High Learning Potential2020-04-20T18:32:50+01:00

High Learning Potential

In this section you can find out all about what the term high learning potential means and the characteristics of children with high learning potential.

What Does High Learning Potential Mean?

Potential Plus UK uses the term ‘high learning potential’ to mean the same as the term ‘gifted’. There are other terms used to mean the same things, especially in education, such as ‘gifted and talented’, ‘exceptional’, ‘more able’ and ‘most able’.

The concept of what it means to be intelligent varies across different contexts and cultures, but the term ‘gifted’ or ‘high learning potential’ most often refers to an ability to understand information well, make quick analyses and use memory capacity to learn quickly. This ability is useful in academic pursuits as well as high level careers and creativity.

The most common definition of children with high learning potential is those individuals with cognitive abilities in the top 2-5% of the population. Cognitive ability, IQ or ‘g’ (meaning general ability in theories of intelligence) is made up of different types of ability and it is generally accepted that a score in the top 2-5% of the population in one of the broad areas of cognitive ability is sufficient to be considered gifted or high learning potential.

In education in the UK, most identification of children as ‘most able’ or ‘more able’ is based on high academic achievement rather than cognitive ability as measured by a standardised test.

Why Potential Plus UK Uses the Term 'High Learning Potential'

As an organisation we changed to using the term ‘high learning potential’ to describe the children we support in February 2013. We feel that the term more accurately represents children who have the potential to achieve highly but may not currently be doing so and who need support to do so. This is in contrast to the term ‘gifted’ which implies a skill that is refined to the point of achieving highly. There is a social stigma attached to the word ‘gifted’ that implies that an individual has all that is needed and does not need any support in order to do well.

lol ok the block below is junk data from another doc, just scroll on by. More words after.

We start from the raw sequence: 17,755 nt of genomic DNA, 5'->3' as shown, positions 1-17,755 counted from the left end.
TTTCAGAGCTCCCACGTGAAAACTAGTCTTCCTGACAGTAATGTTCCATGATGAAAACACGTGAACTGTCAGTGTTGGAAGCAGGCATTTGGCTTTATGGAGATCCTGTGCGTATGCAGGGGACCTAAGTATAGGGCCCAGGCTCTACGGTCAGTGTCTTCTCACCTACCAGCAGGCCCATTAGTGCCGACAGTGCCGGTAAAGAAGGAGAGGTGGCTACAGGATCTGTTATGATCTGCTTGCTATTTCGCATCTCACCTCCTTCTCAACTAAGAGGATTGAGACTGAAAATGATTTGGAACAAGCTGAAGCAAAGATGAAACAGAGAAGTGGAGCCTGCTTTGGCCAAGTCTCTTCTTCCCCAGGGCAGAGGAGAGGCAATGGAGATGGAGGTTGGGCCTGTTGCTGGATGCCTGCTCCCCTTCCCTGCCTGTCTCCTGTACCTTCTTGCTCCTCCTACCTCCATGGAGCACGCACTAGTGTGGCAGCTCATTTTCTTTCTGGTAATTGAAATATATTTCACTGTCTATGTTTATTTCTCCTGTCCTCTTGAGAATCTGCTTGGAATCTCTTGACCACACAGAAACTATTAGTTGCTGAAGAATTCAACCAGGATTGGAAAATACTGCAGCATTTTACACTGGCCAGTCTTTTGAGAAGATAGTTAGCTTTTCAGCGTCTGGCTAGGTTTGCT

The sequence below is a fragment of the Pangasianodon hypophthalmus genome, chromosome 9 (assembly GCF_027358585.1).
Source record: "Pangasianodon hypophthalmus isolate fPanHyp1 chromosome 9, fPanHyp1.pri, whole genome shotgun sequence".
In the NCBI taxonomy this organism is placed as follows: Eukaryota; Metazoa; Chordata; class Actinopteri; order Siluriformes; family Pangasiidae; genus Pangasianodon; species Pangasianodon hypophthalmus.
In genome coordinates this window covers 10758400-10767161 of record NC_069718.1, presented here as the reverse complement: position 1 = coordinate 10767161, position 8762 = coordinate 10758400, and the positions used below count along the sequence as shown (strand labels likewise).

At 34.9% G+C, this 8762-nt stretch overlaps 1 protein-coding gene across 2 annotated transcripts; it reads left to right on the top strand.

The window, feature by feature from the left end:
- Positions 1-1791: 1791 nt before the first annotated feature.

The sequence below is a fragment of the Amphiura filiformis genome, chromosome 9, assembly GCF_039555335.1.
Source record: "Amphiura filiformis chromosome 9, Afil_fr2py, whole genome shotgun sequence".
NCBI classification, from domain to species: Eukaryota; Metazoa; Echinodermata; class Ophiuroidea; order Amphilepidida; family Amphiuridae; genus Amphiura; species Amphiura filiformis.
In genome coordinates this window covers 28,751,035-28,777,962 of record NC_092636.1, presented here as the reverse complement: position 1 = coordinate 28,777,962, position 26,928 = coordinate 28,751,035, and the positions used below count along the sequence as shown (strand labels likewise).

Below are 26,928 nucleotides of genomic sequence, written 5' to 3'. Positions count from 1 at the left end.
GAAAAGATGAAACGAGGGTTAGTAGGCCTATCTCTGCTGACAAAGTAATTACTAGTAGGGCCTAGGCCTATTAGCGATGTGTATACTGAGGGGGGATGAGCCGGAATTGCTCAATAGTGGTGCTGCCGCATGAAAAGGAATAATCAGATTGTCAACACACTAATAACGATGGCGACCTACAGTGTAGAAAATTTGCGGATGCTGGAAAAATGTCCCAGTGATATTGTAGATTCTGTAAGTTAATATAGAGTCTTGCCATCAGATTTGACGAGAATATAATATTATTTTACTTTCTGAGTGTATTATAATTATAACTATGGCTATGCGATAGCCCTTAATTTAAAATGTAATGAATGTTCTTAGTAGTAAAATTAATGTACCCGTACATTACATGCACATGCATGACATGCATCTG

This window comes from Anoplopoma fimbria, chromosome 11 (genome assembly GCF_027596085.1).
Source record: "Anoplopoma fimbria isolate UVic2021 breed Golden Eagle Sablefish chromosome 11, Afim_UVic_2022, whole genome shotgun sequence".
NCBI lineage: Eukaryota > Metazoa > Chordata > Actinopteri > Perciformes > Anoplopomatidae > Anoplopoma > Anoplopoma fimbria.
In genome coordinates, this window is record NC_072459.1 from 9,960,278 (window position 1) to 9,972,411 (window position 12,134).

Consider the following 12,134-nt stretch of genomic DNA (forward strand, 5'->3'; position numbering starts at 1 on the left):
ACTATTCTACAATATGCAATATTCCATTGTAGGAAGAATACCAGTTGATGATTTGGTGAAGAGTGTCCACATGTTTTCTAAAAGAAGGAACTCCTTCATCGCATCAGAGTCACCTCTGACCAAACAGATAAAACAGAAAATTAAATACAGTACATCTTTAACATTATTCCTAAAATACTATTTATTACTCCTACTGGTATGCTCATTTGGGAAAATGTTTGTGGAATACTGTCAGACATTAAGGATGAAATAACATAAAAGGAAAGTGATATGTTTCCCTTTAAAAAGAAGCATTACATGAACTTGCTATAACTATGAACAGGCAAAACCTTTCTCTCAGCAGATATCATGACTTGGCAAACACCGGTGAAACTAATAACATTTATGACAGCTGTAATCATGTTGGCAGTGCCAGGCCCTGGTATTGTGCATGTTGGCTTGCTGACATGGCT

We feel that the term reflects that the identification of such children is the starting point of being able to support them appropriately so that they are more likely to achieve their potential.

Parents of children with high cognitive abilities, as well as teachers in schools we support and the children themselves, told us that they felt the term ‘gifted’ was limiting and exclusive. Limiting in that it referred to academic abilities yet cognitive ability when connected with personality, preferences and creativity could lead to high achievement in many different areas. Exclusive in that it felt elitist, about being part of a club that not everyone could benefit from and about which background or opportunity played a part.

Find out more with our advice sheet PA101 High Learning Potential

Ability Versus Achievement

Broadly speaking, the term ‘ability’ refers to having the means or the skills to do something. The word ‘potential’ conveys a similar meaning. Whereas, the term ‘achievement’ refers to having accomplished or completed something.

When thinking about intelligence, having the intelligence, cognitive ability or potential to do something is part of what enables individuals to achieve. Having high cognitive ability means an individual has the potential to be able to achieve highly. There are, however, other factors that contribute to enabling that ability to become achievement. In school, having a strong verbal cognitive ability means that an individual would be more likely to be able to achieve well in reading, for example, given the right conditions.

It is common knowledge that correlation between ability and achievement is not perfect. In fact, only approximately 60% of individuals fulfil their potential academically. This is because of the other factors that contribute to an individual being successful. These factors could include environmental factors such as home and school, social and emotional factors such as motivation, self awareness and personality, as well as chance factors like friendships, location and opportunity.

This means that identifying individuals as being ‘gifted’ based on achievement measures only will mean there are a significant number of individuals who have high cognitive abilities but are not currently achieving highly who are missed and, therefore, unsupported.

Exceptionally and Profoundly Gifted Children